Container Gardening Tips

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What types of pots should I use for container gardening?

Going to Pot?

You figure you can just use your mom's old earthenware jars to plant your alyssum. Sorry, but that's like wearing your mom's clothes--they may not work for you, especially if you're container gardening in a hot climate. Contrary to what your mom told you, the sun is good for you--plants in a container garden need at least five to six hours. Container gardening tip from Dad: Cheap plastic pots and terracotta pots dry out easily. So which pots do you choose for your container garden design?

  • Shirley Brenon, gardening enthusiast and writer of a weekly gardening column for the Palm Springs, California newspaper THE DESERT SUN, warns that there are different grades of terracotta pots, and terracotta pots can rot.
  • Brenon says that the market features lightweight pots with resistance to UV rays, which are a good choice. She says that sturdy large pots are too heavy for gardeners unless you have a dolly.
  • As with raised vegetable gardening, cedar and redwood are terrific for a container vegetable gardening--check for creosote, though.
  • Mom always said not to have a narrow mind--a container with a narrow opening, like that earthenware jar, is a poor choice for a container garden.
  • Clay pots leak! Line them with peat moss and compost, and monitor for yellow leaves and roots, a sure sign your plants aren't getting enough moisture. Mom always said to drink lots of fluids!
  • We've mentioned rubber tires as containers--plants in tires, especially red peppers, get dehydrated easily, so water frequently--line the space under the tires with newspapers and garden cloth.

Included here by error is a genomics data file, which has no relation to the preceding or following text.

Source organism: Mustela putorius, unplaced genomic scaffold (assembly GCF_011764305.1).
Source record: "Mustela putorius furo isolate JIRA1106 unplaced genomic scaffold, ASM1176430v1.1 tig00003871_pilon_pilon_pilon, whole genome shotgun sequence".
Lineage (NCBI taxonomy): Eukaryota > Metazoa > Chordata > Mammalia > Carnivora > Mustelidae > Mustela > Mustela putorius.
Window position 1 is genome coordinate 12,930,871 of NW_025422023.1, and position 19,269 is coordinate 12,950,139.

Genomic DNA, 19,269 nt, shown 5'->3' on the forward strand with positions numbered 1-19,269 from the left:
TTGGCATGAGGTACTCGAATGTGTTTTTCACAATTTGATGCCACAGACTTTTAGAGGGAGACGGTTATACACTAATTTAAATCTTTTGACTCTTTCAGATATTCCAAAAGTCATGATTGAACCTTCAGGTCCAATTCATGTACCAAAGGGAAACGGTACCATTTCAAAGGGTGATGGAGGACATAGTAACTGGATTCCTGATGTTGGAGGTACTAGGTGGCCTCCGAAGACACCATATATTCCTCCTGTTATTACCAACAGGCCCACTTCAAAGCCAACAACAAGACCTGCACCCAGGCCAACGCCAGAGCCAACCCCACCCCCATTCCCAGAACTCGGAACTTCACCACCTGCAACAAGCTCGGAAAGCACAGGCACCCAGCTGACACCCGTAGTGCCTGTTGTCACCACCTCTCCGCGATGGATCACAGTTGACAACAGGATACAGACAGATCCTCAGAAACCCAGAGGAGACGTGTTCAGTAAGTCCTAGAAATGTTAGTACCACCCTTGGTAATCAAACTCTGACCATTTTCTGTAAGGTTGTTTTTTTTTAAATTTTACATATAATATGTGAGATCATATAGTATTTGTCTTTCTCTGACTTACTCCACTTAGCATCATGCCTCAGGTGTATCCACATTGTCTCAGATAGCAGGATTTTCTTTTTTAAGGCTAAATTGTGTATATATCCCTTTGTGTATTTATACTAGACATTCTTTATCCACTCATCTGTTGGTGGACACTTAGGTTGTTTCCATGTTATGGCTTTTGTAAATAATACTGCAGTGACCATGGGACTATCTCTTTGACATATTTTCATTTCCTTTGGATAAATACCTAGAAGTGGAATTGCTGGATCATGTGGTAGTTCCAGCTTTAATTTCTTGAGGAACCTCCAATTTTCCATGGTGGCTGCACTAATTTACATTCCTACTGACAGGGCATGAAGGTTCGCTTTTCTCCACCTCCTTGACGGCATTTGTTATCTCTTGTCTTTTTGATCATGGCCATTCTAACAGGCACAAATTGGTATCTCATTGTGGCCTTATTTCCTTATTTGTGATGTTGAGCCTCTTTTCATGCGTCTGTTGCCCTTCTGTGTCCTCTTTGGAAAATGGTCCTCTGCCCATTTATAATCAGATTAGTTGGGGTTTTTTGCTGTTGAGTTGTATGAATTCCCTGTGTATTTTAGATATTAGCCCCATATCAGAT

You don't like your mom's hair or her fruitcake, so don't be quick to adopt her methods of gardening. But you can adopt her advice.

   
Which vegetables can I plant in a container vegetable garden?

Carrots or Cucumbers?

You've been told you have a green thumb. Sadly, your lawn isn't green--your lawn is rocky and small. Container vegetable gardening can let you raise the lettuce without taking out a loan. What types of vegetables will fit in your container garden design?

Quick-maturing vegetables are best--we like leaf lettuces to line your window box. Fill the center with snap beans--here's a handy container gardening tip: build trellises that won't obstruct the view from your window. Your snap beans will need support.

If you like thinking outside the box, you can plant tomatoes in a container garden tub--agains, you'll need a tepee frame or trellis. When container gardening with vegetables, know the growing season--you'll need to harvest and store your vegetables quickly, especially if you follow the principles of succession planting.

Your green thumb is itching to garden and pluck some silver leaf beet. Go forth, be fruitful, er, veggie-ful, in your container garden.

   
How do I move my containers around easily?

Moveable Feast

Everything is mobile now--why shouldn't your plants be? You're container gardening and your tomatoes are chattering on a cell phone. Uh-oh. Just kidding! Mobility is one advantage of creating a container garden. Shirley Brenon, gardening enthusiast and writer of a weekly gardening column for the Palm Springs, California newspaper THE DESERT SUN, says container plants are easily moveable.

One woman Brenon has interviewed grows tomato plants in a redwood container and arranges the container on a dolly or other platform with wheels. She can move her plants to follow the sun, especially since Palm Springs temperatures are surprisingly variable.

Flowers such as impatiens have to be moved when the 80-degree desert temperature drops and the sky becomes overcast. Buy some dollies from a home improvement store and start moving your plants around. But if your tomatoes use up your wireless minutes, take the phone away.

   
Do I need a big fancy decorative pot for my container garden?

Dressing Up Container Gardens For Less